Saturday, May 23, 2009

Who Could Possibly Object to Expansion of Low-Cost, Convenient Retail Health Clinics in Texas?

Texas has only about 85 of the 1,200 retail health clinics in the nation. San Antonio does not have a single one. The clinics are popular wherever they exist because nurse practitioners can treat common ailments and minor injuries with little waiting time and fees that average about $60, much less than emergency rooms. The clinics operate evenings and weekends and accept insurance plans. The clinics would represent real health care reform, especially in Texas. Most of the state, 179 counties out of 254, is classified as medically underserved. Among them are 45 metropolitan counties.

MP: Who do you suppose could possibly object to, and successfully block, the expansion of affordable, convenient retail health clinics in Texas, including in the medically underserved areas? Find out here, I am sure you can probably guess.

6 Comments:

At 5/23/2009 10:46 PM, Blogger fboness said...

Did you know that in Texas you can't get glasses made to a prescription that is more than a year old?

Now who (cough)(cough) optometrists (cough)(cough) would want that?

 
At 5/24/2009 1:13 AM, Blogger bobble said...

yeah, i agree. it's wrong and it sucks.

every economic interest is always going to try to maximize profits. that's innate in human nature.

this is where i see the libertarian philosophy failing.

this is not the public asking for "fairness" or "equality" or a government handout. this is private enterprise looking to gain competitive advantage via legislation.

how are you ever going to stop private enterprise from influencing government? every government that ever existed has been subject to this kind of bribery. not that i support that, but how do you folks think that this will ever be solved?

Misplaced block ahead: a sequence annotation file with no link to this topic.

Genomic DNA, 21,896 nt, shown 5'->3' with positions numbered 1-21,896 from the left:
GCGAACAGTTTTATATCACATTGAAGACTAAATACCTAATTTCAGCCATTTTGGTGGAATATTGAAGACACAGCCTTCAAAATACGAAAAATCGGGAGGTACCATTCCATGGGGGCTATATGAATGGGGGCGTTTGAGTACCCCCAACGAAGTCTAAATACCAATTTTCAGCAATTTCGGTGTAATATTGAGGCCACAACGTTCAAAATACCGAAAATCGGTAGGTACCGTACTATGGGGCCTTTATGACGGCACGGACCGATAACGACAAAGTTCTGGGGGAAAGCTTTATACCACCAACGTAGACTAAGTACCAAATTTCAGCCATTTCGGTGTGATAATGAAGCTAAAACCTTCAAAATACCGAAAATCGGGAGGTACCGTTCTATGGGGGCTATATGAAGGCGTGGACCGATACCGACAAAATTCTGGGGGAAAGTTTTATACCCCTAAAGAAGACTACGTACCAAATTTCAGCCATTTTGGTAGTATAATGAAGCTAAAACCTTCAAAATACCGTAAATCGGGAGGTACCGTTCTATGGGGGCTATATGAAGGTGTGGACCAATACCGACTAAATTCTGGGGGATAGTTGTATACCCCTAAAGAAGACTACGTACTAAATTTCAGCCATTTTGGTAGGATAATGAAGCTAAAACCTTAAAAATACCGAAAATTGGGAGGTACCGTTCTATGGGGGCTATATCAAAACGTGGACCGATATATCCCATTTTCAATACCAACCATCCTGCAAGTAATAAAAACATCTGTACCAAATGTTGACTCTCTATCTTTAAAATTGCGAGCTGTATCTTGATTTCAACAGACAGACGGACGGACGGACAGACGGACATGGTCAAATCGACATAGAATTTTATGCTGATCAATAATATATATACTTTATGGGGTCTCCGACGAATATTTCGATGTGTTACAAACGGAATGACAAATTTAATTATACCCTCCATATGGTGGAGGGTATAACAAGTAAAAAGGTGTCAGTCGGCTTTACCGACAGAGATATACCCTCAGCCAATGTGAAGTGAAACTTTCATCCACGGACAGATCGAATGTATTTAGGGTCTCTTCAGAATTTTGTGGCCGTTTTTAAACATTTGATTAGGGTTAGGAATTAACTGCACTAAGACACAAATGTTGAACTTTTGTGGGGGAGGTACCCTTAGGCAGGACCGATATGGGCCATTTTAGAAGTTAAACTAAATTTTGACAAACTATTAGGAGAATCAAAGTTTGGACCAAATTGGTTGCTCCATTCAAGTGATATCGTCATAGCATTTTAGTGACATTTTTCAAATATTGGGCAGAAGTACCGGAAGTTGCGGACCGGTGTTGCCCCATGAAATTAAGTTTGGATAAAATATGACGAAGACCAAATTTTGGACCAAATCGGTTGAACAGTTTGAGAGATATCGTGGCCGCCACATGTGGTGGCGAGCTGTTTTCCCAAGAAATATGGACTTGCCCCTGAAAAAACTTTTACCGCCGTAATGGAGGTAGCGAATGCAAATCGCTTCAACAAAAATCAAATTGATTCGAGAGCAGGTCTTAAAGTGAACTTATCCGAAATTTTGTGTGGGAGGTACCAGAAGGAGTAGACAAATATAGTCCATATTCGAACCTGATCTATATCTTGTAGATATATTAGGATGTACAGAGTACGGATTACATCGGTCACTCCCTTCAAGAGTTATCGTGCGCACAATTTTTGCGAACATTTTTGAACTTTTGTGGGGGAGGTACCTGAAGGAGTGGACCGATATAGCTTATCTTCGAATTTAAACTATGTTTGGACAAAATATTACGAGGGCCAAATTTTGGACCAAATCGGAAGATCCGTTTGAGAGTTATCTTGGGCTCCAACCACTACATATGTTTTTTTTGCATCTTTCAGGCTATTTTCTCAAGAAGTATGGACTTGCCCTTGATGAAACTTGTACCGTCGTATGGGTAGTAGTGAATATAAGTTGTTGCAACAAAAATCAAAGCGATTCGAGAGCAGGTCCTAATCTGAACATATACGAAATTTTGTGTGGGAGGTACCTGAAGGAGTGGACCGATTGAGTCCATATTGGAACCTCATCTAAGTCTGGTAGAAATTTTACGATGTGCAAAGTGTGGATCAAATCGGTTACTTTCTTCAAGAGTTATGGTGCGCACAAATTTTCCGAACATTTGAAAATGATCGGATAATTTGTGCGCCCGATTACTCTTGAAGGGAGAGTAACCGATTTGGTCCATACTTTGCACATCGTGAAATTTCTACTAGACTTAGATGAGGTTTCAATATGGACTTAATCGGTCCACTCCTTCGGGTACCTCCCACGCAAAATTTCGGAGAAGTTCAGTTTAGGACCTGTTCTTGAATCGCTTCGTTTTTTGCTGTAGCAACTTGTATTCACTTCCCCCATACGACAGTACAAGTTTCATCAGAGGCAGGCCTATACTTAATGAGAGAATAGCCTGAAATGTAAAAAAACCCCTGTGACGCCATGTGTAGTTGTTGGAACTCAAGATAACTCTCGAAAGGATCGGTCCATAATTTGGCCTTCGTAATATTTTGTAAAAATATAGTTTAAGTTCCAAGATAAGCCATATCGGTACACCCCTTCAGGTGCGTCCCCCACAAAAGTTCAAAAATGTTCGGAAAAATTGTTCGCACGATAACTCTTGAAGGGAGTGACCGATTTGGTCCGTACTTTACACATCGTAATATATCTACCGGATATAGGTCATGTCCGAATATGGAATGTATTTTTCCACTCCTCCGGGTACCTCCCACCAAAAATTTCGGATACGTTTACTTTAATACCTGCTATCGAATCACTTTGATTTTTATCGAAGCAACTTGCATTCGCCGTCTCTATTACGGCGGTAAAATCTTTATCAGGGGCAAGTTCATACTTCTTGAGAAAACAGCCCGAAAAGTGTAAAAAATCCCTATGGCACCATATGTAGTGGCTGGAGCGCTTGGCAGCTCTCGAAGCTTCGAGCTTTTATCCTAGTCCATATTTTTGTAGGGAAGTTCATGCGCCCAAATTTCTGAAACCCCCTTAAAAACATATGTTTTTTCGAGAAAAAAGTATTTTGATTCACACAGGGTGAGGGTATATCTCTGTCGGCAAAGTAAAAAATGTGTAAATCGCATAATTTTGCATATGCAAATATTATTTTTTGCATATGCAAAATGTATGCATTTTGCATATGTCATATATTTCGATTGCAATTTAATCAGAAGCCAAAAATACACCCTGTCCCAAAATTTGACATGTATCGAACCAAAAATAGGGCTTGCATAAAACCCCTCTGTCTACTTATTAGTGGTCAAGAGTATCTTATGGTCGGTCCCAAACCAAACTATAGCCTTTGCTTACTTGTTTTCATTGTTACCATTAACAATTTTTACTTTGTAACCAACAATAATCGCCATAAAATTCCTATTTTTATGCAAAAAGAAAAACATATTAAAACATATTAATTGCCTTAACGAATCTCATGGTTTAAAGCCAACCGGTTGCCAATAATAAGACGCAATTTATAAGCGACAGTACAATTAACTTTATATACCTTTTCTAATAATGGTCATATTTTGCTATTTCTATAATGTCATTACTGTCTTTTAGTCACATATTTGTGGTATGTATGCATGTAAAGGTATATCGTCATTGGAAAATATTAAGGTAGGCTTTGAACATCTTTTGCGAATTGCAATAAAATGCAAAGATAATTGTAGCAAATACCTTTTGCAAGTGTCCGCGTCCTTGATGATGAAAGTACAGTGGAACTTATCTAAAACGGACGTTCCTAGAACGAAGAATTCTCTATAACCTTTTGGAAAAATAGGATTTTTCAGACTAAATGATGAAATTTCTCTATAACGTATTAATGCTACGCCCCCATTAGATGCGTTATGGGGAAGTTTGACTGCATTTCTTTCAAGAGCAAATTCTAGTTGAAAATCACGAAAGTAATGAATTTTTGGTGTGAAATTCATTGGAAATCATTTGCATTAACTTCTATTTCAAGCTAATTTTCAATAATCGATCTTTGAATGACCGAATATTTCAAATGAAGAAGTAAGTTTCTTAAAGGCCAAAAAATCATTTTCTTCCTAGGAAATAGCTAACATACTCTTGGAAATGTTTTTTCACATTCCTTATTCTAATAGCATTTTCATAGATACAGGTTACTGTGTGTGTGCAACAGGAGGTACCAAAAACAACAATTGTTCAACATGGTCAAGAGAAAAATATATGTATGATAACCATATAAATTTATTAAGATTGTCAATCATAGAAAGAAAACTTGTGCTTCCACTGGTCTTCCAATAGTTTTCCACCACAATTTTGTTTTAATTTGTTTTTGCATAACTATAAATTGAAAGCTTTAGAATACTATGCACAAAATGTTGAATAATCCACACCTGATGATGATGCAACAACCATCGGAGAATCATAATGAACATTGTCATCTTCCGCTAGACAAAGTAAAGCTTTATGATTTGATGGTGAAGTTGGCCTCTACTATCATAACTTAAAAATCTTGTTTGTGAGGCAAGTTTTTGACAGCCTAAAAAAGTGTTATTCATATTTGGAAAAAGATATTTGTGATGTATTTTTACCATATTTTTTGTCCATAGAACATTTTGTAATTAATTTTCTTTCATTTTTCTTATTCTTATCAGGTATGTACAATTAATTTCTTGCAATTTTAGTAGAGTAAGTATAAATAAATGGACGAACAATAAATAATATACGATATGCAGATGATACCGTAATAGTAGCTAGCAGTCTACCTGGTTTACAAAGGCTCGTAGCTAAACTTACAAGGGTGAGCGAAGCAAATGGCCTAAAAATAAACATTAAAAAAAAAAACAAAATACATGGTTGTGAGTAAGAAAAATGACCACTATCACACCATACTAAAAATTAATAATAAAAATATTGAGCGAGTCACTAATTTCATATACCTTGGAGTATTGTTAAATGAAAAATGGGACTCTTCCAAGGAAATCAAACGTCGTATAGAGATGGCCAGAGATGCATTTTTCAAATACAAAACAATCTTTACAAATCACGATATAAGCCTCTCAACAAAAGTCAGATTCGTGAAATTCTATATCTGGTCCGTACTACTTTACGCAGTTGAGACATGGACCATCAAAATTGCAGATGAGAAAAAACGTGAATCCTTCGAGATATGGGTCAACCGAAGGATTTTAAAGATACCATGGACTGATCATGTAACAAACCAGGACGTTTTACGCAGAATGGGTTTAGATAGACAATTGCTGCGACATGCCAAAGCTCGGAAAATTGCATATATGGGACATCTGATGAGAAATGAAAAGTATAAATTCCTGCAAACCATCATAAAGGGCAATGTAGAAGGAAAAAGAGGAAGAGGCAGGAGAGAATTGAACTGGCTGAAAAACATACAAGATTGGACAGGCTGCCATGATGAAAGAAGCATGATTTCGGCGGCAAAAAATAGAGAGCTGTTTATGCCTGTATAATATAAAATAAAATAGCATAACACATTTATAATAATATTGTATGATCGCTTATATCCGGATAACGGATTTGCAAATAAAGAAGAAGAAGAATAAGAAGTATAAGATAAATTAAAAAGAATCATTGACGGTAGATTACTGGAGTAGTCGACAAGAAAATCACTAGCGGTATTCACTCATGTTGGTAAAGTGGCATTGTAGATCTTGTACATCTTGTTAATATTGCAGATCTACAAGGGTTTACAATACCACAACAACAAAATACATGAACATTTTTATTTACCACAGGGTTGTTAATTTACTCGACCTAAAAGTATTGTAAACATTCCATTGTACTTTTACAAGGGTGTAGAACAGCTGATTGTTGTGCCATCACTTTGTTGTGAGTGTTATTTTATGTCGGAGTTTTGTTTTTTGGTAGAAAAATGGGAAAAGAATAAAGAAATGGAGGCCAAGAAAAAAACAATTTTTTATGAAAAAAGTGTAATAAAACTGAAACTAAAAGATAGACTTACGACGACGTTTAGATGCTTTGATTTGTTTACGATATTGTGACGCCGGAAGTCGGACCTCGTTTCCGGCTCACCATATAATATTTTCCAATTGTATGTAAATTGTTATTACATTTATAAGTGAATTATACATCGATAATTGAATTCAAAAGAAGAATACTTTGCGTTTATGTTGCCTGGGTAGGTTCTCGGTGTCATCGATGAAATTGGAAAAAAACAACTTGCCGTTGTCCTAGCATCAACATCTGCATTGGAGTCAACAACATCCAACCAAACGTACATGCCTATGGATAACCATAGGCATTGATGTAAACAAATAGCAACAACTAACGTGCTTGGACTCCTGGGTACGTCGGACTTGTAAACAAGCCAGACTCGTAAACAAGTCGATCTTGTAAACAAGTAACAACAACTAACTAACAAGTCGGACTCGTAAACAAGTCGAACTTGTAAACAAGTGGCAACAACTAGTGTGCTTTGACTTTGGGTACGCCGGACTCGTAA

At 5/24/2009 7:50 PM, Blogger JimJinNJ said...

bobble--
roll this around in your head a little longer. consider that Walgreen and CVS are private enterprise as well. I think the doc's will be sorry in the longer run that they are self-serving in the inexorable search for the villain in the health care 'crisis."

if doc's were smart as a lobby group, they would look for ways to visibly support various delivery methods that made care available to the folks. what goes around etc.

a smart move for PR reasons would be to volunteer to staff or be on call for these clinics.

same for insurance co's. do what they can to support alternative delivery systems. if they don't, BO will cram a very unpleasant medical system up their lab coat.

 
At 5/25/2009 12:52 AM, Blogger Paul Hue said...

Bobble: These private interests can only succeed if we permit governments to have enough power to do their bidding. As JimJin points out, one group benefits by having the government block free enterprise... but only at the expense of competing group. If we deny the government the right to pick a side, then these competing interests won't be able to buy government favor. Then the consumer wins.

 
At 5/25/2009 7:14 PM, Blogger 1 said...

"San Antonio does not have a single one"...

Interestingly I don't believe that St. Louis county in Missouri has any of these 'retail health clinics' either...

I was looking for one over this past weekend and no joy...

 
At 5/26/2009 10:55 AM, Anonymous Anonymous said...

Uhh....I live in San Antonio, and there ARE retail medical clinics here. I've USED them and so has my wife.......where did this article come from??????

 

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